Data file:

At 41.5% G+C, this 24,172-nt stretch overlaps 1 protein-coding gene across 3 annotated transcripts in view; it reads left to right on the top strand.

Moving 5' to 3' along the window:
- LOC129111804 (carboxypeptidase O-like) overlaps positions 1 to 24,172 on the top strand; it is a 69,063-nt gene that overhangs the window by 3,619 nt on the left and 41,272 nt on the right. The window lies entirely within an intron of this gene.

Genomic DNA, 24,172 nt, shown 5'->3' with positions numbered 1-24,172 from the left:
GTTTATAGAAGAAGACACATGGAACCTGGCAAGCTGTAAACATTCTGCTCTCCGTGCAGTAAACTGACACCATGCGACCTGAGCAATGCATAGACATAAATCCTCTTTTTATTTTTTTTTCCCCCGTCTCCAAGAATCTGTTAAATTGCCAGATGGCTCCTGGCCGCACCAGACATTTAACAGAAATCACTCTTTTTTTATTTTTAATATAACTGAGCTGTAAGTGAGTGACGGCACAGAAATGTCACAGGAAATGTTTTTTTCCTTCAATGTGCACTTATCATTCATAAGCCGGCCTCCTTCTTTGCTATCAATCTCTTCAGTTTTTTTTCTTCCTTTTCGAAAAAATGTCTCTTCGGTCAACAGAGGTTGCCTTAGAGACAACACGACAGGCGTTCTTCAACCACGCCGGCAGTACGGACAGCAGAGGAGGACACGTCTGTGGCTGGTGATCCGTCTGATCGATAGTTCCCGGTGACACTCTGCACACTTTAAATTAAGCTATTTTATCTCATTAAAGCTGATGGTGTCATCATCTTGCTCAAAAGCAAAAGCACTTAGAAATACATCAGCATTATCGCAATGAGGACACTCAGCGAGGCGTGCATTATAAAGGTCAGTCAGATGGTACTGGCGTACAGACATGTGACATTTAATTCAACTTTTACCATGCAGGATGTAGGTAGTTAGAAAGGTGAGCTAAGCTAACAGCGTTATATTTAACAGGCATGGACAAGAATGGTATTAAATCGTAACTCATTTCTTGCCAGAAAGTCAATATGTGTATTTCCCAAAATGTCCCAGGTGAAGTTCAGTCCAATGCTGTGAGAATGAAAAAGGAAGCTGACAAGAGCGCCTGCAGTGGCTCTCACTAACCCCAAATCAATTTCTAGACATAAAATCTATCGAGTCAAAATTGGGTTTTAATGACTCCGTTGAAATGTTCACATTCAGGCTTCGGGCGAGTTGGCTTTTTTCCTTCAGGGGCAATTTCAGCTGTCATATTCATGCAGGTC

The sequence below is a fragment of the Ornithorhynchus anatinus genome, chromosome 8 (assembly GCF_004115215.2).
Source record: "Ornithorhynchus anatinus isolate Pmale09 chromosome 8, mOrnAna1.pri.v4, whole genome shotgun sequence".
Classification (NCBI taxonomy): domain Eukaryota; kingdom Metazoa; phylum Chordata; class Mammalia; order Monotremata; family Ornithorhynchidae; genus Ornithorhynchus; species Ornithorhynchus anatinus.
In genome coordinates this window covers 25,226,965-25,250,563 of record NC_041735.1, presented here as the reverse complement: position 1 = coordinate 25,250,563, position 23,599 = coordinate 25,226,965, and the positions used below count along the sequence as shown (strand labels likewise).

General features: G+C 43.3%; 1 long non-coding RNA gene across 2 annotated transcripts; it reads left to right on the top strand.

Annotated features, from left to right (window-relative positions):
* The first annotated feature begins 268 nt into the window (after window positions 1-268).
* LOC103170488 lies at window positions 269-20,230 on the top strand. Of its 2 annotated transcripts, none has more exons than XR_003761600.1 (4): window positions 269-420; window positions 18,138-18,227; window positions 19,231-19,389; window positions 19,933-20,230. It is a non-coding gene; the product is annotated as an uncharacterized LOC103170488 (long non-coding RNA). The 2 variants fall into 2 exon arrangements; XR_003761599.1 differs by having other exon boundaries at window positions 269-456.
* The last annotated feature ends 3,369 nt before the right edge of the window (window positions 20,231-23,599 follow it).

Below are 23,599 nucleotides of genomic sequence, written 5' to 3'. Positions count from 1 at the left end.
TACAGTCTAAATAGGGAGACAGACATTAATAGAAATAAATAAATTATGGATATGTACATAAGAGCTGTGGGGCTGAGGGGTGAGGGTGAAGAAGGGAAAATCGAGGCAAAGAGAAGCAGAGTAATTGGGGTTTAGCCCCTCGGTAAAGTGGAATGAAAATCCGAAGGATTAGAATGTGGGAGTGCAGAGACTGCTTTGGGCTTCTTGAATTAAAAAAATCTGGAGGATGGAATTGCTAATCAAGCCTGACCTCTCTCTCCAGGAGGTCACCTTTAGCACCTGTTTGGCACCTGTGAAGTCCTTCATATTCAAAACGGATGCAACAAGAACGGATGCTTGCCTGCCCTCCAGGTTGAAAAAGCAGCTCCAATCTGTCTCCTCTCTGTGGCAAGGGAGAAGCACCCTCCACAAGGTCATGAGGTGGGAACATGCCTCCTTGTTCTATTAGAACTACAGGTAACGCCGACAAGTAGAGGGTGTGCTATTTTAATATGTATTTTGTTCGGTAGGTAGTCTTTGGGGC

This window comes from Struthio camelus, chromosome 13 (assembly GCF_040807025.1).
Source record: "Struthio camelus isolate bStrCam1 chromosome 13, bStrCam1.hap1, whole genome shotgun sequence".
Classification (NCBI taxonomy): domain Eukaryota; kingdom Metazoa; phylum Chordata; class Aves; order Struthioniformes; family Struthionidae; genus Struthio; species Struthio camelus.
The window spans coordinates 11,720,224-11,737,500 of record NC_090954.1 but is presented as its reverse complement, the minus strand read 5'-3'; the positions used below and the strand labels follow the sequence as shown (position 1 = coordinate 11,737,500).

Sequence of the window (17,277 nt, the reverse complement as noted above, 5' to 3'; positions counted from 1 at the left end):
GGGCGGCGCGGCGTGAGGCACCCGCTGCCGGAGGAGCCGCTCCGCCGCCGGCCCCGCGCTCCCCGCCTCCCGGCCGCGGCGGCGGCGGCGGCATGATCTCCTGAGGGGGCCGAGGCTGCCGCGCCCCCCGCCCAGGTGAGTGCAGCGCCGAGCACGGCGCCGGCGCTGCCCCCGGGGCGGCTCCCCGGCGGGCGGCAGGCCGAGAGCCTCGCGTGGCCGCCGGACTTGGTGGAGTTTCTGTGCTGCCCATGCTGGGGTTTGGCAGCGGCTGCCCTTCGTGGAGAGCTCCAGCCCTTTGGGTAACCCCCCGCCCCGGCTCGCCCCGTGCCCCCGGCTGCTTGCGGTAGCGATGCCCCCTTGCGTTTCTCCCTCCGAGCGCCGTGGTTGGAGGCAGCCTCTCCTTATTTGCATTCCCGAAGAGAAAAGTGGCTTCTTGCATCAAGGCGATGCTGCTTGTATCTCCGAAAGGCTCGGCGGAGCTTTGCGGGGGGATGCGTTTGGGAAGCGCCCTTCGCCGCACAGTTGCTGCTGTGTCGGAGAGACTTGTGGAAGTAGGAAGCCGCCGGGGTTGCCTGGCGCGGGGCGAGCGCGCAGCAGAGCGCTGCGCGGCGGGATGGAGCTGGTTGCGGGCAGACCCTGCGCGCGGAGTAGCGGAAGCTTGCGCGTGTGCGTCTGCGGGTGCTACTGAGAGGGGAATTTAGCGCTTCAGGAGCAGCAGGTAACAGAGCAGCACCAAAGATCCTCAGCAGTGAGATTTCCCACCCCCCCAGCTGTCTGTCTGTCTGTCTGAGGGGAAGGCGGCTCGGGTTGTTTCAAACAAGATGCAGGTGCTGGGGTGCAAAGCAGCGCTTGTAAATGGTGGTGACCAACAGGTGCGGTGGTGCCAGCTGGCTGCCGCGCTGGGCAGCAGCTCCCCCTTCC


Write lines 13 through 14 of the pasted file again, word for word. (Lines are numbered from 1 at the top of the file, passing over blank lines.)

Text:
* LOC103170488 lies at window positions 269-20,230 on the top strand. Of its 2 annotated transcripts, none has more exons than XR_003761600.1 (4): window positions 269-420; window positions 18,138-18,227; window positions 19,231-19,389; window positions 19,933-20,230. It is a non-coding gene; the product is annotated as an uncharacterized LOC103170488 (long non-coding RNA). The 2 variants fall into 2 exon arrangements; XR_003761599.1 differs by having other exon boundaries at window positions 269-456.
* The last annotated feature ends 3,369 nt before the right edge of the window (window positions 20,231-23,599 follow it).